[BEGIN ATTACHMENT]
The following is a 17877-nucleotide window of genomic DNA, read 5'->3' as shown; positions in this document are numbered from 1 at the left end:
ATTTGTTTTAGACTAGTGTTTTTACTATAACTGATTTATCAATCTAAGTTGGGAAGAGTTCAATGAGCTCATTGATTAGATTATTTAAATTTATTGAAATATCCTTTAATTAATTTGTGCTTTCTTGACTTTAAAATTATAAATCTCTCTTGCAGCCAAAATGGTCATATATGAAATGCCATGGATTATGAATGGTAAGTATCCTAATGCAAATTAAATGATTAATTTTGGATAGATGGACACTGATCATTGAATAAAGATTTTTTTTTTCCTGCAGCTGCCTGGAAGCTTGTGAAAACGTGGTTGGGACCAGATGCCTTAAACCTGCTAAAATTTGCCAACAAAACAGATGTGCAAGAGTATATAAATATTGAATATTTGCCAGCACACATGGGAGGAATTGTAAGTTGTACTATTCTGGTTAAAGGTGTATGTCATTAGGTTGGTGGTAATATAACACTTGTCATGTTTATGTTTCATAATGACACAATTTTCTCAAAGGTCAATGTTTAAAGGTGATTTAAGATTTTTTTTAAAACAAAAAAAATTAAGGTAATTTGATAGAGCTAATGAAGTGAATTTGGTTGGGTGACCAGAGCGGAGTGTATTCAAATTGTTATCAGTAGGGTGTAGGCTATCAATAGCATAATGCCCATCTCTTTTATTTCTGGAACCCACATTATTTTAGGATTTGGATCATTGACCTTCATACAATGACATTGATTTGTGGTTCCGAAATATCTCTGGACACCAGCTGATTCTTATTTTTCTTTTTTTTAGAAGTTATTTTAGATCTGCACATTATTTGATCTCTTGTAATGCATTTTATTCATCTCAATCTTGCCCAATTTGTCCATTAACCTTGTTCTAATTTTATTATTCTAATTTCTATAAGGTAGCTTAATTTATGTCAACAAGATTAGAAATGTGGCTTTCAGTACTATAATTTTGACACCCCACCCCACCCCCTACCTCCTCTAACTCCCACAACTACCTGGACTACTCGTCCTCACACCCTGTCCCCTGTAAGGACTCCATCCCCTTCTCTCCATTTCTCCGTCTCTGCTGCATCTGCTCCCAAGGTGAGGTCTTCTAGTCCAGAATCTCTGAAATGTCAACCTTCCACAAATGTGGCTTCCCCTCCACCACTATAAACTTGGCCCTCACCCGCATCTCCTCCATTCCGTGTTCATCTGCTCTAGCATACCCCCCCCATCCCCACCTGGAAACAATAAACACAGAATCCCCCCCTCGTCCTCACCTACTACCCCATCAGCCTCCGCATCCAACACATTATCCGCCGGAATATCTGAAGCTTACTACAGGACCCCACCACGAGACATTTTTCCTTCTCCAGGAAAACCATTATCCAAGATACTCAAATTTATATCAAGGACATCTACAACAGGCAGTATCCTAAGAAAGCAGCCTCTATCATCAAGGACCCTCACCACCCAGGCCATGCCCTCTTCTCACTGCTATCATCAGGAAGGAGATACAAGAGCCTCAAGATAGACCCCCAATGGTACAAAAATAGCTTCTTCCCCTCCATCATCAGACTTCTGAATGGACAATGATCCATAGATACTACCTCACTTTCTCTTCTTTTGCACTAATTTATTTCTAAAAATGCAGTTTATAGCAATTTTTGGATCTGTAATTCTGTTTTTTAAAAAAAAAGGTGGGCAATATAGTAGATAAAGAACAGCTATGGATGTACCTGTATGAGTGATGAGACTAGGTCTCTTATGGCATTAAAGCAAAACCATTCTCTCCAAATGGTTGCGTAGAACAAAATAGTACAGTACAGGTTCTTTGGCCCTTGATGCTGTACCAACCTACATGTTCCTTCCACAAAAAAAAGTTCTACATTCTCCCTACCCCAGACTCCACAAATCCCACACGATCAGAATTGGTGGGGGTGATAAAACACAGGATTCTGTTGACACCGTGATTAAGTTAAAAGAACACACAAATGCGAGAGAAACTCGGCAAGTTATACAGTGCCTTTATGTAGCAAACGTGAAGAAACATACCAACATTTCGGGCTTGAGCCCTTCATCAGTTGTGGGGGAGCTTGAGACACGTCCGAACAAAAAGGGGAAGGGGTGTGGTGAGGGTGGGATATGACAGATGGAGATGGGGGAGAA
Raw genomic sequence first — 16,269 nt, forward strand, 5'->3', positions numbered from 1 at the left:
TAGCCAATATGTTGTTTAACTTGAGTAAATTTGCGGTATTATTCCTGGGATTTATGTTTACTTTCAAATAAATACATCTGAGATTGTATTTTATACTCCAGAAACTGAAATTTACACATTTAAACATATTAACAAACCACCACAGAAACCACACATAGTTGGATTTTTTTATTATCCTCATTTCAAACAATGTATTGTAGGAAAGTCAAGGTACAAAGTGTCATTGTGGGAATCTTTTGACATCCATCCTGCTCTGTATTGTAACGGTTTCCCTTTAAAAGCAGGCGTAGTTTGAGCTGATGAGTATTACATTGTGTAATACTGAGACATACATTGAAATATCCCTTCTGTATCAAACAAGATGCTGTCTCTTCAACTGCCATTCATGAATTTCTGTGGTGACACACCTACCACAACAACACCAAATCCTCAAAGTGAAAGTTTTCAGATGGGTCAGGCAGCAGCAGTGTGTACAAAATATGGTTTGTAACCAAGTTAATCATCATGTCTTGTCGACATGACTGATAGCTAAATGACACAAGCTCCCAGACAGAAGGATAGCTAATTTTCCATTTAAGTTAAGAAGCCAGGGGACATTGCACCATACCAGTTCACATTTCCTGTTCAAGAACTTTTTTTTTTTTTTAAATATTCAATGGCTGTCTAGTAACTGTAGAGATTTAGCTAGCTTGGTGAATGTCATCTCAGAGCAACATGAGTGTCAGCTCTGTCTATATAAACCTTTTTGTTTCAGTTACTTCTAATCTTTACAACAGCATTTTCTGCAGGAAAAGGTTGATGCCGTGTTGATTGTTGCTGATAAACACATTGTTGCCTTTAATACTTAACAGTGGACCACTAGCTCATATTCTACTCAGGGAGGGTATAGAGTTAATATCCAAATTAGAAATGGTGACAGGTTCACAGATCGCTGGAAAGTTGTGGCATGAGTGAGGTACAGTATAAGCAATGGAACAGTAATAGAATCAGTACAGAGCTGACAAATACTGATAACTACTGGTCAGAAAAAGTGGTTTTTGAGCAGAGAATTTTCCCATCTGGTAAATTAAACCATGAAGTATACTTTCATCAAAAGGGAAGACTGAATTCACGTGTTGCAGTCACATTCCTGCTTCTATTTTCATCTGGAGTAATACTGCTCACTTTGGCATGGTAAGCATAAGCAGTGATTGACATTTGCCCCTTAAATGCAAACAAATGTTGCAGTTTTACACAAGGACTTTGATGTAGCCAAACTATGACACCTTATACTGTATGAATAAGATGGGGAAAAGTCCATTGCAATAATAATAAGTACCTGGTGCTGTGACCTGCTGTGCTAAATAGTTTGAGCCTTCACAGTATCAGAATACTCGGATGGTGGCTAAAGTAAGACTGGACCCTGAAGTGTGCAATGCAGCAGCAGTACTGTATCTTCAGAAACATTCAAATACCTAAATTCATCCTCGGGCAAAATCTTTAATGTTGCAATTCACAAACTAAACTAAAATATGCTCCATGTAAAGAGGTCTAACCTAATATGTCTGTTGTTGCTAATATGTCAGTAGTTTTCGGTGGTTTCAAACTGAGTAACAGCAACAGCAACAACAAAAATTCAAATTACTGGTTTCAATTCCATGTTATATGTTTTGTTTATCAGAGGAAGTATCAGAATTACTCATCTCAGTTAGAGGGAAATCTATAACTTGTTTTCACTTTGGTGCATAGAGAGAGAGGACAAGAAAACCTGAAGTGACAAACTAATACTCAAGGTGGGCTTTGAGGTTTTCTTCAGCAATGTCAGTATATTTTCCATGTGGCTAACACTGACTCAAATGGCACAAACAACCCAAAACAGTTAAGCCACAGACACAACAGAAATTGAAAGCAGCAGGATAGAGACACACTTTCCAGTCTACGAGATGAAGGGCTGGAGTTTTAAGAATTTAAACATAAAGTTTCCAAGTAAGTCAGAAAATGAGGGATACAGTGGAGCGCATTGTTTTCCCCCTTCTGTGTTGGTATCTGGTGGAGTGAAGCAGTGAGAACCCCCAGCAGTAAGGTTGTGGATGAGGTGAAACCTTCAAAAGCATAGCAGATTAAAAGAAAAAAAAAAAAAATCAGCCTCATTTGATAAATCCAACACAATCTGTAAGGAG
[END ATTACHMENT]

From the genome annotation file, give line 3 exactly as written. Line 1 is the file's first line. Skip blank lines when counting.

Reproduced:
Raw genomic sequence first — 16,269 nt, forward strand, 5'->3', positions numbered from 1 at the left: